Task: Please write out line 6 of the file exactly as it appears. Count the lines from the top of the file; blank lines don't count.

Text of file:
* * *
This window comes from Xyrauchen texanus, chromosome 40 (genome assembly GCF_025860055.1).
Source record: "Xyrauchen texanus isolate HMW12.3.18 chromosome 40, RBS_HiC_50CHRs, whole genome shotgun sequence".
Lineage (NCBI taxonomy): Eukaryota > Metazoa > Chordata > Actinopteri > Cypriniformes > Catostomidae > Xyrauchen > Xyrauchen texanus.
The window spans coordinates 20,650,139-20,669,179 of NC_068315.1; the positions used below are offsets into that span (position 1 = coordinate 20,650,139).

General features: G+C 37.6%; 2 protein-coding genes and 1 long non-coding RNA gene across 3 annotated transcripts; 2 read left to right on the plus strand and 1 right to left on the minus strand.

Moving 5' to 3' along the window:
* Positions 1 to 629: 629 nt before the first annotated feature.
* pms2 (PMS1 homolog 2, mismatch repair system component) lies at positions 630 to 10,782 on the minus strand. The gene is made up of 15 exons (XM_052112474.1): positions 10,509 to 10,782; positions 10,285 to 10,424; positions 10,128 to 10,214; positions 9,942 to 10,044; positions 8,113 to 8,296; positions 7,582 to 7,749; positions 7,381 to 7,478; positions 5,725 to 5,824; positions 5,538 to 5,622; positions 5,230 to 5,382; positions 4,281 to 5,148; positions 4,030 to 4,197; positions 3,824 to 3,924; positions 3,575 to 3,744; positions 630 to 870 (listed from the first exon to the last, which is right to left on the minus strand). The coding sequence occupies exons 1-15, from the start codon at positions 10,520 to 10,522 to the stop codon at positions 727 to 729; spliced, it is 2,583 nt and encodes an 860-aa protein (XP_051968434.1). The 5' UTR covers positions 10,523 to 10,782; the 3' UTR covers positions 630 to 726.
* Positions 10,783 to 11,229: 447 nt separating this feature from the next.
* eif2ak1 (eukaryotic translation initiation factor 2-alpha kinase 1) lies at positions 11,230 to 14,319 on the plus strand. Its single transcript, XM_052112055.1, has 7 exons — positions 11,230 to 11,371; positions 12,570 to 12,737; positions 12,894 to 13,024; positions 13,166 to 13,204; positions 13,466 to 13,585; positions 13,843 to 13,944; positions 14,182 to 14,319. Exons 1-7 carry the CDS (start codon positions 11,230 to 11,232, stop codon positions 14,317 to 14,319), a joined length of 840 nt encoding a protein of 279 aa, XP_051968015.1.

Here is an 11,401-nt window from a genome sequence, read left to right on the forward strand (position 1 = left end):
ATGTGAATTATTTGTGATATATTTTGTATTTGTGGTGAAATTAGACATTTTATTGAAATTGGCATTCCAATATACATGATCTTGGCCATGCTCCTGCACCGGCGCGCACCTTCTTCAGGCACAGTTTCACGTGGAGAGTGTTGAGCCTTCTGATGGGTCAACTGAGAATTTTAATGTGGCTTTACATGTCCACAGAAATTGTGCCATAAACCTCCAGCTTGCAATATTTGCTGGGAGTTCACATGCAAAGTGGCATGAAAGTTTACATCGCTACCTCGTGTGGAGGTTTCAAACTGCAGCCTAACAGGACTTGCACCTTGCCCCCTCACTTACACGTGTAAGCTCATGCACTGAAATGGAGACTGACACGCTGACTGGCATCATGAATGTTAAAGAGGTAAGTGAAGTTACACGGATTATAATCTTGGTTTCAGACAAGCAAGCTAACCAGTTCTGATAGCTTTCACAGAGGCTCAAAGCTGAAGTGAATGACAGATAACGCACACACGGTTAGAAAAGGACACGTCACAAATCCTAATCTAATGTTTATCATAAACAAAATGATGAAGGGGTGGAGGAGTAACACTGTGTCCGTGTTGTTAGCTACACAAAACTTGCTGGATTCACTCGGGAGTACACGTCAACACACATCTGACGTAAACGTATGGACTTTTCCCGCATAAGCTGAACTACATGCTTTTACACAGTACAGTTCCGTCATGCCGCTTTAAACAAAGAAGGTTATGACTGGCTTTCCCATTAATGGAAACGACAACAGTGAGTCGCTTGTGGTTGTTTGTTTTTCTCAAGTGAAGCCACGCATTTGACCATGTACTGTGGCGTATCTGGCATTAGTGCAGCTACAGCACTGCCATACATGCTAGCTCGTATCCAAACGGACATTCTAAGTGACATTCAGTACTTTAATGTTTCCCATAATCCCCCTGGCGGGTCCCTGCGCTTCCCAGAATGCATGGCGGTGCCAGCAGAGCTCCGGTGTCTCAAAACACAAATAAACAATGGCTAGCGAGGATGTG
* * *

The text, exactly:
Moving 5' to 3' along the window: